I’m so glad I listened to him, because the long game is paying off. In 2016 a family moved in who still rents from us today. Over time, equity in the property increased. In 2018 we were able to leverage the house for a down payment on a second home that is now our primary residence, and in 2021 we refinanced and secured interest rates well below 4% on both properties.
The rental is now paying for itself in full, with about $300 left over each month that we save for improvements. After several years of profitable renting, we have a savings of $16k in that account to cover anything major that might come up.
So what’s the plan?
We don’t have a huge pot of money waiting for us at retirement. An early career in startups and owning small service businesses meant we didn’t spend those years earning enterprise stock options or contributing to employer-based retirement accounts. We’re catching up on that now, but real estate is one of our retirement strategies.
It’s been our intention for many years to hang onto the rental house until we need it. Maybe down the road we sell it and live off the profit in retirement. Or maybe we keep the house and the math works out so the rental income pays for our monthly housing in retirement.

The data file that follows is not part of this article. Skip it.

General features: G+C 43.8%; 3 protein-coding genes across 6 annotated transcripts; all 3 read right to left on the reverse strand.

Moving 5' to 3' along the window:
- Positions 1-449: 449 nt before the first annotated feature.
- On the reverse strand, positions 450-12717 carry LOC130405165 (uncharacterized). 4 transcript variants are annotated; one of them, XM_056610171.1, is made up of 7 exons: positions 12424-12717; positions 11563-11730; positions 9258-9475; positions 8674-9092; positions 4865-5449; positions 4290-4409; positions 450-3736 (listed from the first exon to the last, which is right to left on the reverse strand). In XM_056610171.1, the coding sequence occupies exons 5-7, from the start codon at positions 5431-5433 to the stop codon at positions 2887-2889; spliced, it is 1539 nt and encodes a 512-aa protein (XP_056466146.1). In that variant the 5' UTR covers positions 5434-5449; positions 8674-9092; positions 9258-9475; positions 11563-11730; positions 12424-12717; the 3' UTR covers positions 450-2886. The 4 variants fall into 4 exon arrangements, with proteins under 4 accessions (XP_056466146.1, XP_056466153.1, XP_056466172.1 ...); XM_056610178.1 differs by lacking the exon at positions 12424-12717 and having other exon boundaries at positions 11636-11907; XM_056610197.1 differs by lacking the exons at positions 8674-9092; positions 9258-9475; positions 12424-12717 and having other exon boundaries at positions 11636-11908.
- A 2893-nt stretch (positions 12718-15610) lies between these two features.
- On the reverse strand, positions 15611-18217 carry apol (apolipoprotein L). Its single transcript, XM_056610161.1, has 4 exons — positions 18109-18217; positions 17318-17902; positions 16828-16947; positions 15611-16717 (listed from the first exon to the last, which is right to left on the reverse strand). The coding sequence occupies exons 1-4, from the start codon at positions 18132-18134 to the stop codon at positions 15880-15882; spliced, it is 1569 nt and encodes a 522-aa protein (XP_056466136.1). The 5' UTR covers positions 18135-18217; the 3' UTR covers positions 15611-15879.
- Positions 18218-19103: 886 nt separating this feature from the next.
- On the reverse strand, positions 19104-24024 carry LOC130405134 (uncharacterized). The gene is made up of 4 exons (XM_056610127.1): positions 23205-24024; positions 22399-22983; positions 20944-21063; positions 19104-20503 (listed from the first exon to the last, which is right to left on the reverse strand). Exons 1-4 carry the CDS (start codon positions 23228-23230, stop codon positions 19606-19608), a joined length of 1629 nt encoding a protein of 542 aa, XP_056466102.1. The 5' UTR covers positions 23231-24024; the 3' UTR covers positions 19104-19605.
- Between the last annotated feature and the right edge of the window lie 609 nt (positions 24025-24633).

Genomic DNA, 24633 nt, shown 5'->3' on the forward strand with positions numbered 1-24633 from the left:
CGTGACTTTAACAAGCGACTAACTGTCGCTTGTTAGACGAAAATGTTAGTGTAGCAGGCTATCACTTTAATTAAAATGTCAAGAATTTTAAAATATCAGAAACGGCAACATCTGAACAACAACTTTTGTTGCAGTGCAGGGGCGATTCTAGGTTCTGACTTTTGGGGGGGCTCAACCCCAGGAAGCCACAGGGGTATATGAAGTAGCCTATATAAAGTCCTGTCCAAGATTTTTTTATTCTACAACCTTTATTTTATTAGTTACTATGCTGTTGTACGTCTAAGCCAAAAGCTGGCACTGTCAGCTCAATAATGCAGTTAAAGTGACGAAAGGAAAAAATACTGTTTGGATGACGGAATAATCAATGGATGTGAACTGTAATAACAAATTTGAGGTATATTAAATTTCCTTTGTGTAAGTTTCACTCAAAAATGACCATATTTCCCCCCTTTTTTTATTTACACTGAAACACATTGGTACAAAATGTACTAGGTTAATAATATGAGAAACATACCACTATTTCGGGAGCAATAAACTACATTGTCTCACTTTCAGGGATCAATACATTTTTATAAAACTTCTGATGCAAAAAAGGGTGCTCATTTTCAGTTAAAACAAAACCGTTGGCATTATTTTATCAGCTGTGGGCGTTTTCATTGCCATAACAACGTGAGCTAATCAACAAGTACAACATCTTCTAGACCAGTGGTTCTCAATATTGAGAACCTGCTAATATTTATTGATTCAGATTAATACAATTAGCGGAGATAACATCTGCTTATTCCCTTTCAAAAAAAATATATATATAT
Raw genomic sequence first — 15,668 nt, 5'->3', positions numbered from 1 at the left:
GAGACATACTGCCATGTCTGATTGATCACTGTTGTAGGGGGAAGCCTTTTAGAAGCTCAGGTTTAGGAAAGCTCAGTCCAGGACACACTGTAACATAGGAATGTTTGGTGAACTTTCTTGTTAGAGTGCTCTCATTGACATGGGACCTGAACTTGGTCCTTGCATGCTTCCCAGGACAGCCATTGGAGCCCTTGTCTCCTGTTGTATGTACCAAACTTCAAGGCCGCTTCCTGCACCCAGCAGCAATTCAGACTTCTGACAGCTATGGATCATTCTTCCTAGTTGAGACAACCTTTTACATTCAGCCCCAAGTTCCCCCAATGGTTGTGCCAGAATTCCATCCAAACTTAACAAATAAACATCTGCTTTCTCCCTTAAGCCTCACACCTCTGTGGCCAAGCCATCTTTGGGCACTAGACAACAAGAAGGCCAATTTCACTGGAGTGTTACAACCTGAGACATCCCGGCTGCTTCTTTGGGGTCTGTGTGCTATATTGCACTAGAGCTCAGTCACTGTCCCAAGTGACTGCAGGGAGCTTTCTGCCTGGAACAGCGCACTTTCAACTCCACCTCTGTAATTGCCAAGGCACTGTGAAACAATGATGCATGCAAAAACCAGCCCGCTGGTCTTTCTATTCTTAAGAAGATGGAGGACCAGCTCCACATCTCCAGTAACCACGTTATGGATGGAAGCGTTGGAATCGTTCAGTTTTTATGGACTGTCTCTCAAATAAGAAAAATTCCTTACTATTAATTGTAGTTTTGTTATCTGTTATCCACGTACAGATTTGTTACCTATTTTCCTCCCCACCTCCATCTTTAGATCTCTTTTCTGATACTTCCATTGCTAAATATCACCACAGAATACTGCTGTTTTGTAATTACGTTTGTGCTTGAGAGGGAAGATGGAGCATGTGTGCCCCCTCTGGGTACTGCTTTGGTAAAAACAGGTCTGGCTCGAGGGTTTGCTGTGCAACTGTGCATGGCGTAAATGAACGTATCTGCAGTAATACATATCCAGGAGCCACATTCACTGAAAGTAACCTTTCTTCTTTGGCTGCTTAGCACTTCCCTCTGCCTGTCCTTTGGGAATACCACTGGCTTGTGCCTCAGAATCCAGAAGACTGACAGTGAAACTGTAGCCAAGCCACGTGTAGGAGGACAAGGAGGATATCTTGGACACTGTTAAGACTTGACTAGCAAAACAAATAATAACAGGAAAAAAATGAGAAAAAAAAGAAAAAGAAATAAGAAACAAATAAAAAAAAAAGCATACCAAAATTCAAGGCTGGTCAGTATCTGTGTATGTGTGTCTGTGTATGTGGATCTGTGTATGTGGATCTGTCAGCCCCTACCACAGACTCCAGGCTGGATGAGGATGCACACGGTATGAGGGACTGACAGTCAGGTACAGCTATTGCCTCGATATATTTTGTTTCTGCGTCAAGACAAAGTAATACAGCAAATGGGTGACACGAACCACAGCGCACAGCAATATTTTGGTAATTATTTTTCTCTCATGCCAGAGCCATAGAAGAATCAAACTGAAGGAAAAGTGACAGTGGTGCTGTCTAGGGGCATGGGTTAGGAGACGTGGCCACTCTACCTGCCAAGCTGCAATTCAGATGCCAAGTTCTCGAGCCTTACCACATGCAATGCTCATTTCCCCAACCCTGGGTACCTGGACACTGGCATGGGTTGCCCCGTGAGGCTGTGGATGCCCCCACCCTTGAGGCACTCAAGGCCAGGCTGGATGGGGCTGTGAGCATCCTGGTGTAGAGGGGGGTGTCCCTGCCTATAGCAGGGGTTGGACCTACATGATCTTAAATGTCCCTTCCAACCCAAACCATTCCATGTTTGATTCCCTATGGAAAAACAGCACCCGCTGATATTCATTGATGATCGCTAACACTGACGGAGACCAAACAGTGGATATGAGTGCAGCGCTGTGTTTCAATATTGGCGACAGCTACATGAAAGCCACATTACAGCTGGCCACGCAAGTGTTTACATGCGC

Additionally, a couple of new opportunities have presented:
The property next door is being developed (like many properties in Seattle since the density zoning changed in 2019), and soon multiple houses will be for sale. They’re not on the market yet, but I feel like they’ll be $700k minimum. Can we afford to buy one?
Zoning in our area allows for construction of one detached auxiliary dwelling unit (DADU) on the lot of our primary residence. We’ve received a rough estimate of $250k - $500k for building a one bedroom apartment above a shop/garage. Is this a viable option for increasing our rental income in the future?
Over the next few months we’ll look for answers to these questions and figure out next steps.
I would compare the $700K monthly mortgage payment with what you can charge for monthly rent, and then do the math. If the rent can't cover the mortgage, when will it and can you swing the gap & maintenance out of pocket like you did with the Renton property? Having an investment property right next door is great.
Greetings from a former Seattleite. Great post and love the intentionality. Glad you were able to hang on to that house as buying a house in Seattle back in 2008 definitely helped us get where we are today.